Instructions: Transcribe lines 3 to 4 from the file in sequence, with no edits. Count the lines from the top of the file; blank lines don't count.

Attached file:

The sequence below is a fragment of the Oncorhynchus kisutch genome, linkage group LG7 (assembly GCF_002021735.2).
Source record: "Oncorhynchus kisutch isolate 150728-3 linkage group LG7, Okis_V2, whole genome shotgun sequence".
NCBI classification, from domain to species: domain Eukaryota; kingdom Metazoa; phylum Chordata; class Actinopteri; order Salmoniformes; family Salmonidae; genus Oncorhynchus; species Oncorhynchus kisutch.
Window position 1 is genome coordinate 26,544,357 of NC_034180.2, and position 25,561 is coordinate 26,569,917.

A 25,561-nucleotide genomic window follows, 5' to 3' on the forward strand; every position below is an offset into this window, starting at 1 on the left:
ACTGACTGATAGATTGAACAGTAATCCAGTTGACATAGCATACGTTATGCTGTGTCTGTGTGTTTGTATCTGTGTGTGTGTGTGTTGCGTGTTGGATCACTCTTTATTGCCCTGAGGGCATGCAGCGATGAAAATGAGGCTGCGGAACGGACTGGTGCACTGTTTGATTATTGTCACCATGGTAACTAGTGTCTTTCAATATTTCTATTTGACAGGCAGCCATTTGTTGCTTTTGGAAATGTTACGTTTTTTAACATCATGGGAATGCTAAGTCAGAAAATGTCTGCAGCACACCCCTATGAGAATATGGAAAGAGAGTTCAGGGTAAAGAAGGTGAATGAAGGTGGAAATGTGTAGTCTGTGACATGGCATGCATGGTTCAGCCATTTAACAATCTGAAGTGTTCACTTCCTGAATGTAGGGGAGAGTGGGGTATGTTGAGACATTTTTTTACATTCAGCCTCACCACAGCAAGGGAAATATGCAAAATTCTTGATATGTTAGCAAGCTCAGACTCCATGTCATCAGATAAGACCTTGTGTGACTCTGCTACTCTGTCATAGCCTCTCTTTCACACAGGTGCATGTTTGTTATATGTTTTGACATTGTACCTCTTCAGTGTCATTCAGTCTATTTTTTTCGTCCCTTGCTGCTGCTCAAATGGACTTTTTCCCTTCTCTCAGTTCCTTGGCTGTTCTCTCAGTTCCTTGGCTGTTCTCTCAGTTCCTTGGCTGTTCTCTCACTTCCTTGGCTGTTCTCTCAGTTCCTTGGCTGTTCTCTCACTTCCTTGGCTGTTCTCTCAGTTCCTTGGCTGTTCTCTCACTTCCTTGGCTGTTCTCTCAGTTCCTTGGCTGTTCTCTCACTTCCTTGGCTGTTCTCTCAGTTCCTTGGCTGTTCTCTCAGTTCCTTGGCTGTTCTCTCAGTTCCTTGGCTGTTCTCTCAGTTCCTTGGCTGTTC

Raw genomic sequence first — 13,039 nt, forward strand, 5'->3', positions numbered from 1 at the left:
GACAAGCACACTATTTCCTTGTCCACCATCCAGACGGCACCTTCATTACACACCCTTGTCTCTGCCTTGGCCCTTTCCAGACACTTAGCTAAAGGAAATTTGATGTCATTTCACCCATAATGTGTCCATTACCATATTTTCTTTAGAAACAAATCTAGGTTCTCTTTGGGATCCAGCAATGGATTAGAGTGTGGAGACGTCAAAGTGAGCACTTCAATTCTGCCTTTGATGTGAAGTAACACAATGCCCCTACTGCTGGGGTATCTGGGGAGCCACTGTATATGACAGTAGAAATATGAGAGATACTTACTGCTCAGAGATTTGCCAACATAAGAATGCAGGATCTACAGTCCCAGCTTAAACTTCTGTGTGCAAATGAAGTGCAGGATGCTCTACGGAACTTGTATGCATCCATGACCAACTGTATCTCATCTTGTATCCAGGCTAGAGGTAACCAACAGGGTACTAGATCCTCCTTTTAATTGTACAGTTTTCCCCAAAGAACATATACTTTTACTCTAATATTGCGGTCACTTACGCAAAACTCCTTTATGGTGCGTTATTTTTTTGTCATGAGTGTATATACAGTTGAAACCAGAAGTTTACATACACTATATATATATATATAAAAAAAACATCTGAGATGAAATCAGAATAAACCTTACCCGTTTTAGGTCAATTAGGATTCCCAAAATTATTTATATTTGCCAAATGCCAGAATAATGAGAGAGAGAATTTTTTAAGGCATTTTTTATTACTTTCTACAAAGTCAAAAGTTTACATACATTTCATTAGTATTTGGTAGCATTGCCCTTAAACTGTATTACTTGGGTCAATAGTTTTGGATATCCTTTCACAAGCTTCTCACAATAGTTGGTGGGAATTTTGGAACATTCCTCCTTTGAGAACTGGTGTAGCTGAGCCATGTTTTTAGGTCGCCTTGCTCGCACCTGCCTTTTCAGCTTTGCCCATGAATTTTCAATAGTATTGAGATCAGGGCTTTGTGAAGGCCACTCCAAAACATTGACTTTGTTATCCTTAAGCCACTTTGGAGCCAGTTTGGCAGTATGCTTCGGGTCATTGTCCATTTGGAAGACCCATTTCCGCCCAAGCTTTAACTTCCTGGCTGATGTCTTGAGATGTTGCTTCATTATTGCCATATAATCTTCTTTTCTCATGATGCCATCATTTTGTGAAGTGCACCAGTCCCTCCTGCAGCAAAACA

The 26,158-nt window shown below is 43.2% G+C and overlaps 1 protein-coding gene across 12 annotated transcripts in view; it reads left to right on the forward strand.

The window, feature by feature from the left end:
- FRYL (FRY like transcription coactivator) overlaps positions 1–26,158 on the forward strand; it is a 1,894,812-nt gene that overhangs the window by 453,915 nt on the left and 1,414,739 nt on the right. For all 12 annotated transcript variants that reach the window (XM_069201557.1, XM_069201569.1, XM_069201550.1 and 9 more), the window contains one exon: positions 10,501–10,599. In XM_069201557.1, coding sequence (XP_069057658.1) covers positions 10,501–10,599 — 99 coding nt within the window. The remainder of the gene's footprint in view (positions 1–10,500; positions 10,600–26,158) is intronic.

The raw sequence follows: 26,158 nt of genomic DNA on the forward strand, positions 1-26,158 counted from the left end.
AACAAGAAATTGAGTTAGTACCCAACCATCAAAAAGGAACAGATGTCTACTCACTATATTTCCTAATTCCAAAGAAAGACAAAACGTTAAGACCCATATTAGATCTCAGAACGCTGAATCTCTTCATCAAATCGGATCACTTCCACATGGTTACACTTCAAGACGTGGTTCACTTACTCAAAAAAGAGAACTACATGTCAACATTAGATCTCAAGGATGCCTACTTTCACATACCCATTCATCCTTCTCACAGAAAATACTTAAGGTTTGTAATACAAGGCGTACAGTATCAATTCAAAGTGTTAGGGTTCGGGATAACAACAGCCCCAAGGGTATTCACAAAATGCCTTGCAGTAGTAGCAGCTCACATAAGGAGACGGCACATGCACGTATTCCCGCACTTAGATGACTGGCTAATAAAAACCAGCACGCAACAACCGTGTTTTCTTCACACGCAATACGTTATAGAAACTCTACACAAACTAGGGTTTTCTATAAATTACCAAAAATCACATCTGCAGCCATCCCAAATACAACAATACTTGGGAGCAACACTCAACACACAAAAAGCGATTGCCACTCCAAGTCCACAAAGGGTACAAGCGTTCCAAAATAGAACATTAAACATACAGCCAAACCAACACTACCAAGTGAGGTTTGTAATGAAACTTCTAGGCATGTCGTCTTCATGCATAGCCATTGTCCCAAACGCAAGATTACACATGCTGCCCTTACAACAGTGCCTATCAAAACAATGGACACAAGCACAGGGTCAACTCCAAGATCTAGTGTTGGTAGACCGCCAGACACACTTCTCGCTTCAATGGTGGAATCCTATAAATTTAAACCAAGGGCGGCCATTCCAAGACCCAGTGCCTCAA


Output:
NCBI classification, from domain to species: domain Eukaryota; kingdom Metazoa; phylum Chordata; class Actinopteri; order Salmoniformes; family Salmonidae; genus Oncorhynchus; species Oncorhynchus kisutch.
Window position 1 is genome coordinate 26,544,357 of NC_034180.2, and position 25,561 is coordinate 26,569,917.